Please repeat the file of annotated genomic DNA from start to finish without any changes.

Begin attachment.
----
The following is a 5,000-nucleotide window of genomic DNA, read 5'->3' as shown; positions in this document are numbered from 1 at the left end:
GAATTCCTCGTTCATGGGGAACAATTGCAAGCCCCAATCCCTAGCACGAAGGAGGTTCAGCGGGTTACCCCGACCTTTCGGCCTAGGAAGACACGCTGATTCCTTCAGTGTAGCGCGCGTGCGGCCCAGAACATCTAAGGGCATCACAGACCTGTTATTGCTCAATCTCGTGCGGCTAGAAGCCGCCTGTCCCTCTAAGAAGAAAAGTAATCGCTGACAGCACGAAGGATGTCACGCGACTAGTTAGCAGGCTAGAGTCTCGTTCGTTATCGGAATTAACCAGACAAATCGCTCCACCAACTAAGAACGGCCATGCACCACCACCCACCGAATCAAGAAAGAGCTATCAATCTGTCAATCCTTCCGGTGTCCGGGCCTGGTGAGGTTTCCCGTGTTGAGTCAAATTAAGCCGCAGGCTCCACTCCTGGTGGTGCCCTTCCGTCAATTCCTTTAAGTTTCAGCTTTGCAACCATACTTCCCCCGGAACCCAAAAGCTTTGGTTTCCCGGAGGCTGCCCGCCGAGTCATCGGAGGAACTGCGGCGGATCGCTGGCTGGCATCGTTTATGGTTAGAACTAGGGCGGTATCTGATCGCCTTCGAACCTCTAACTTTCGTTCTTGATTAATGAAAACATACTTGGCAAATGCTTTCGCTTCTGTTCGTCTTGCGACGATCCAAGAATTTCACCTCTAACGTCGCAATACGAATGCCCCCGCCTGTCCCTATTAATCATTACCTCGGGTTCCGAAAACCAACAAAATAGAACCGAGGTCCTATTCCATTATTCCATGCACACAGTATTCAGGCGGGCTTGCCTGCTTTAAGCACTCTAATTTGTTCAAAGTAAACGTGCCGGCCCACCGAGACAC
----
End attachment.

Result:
The following is a 5,000-nucleotide window of genomic DNA, read 5'->3' as shown; positions in this document are numbered from 1 at the left end:
GAATTCCTCGTTCATGGGGAACAATTGCAAGCCCCAATCCCTAGCACGAAGGAGGTTCAGCGGGTTACCCCGACCTTTCGGCCTAGGAAGACACGCTGATTCCTTCAGTGTAGCGCGCGTGCGGCCCAGAACATCTAAGGGCATCACAGACCTGTTATTGCTCAATCTCGTGCGGCTAGAAGCCGCCTGTCCCTCTAAGAAGAAAAGTAATCGCTGACAGCACGAAGGATGTCACGCGACTAGTTAGCAGGCTAGAGTCTCGTTCGTTATCGGAATTAACCAGACAAATCGCTCCACCAACTAAGAACGGCCATGCACCACCACCCACCGAATCAAGAAAGAGCTATCAATCTGTCAATCCTTCCGGTGTCCGGGCCTGGTGAGGTTTCCCGTGTTGAGTCAAATTAAGCCGCAGGCTCCACTCCTGGTGGTGCCCTTCCGTCAATTCCTTTAAGTTTCAGCTTTGCAACCATACTTCCCCCGGAACCCAAAAGCTTTGGTTTCCCGGAGGCTGCCCGCCGAGTCATCGGAGGAACTGCGGCGGATCGCTGGCTGGCATCGTTTATGGTTAGAACTAGGGCGGTATCTGATCGCCTTCGAACCTCTAACTTTCGTTCTTGATTAATGAAAACATACTTGGCAAATGCTTTCGCTTCTGTTCGTCTTGCGACGATCCAAGAATTTCACCTCTAACGTCGCAATACGAATGCCCCCGCCTGTCCCTATTAATCATTACCTCGGGTTCCGAAAACCAACAAAATAGAACCGAGGTCCTATTCCATTATTCCATGCACACAGTATTCAGGCGGGCTTGCCTGCTTTAAGCACTCTAATTTGTTCAAAGTAAACGTGCCGGCCCACCGAGACAC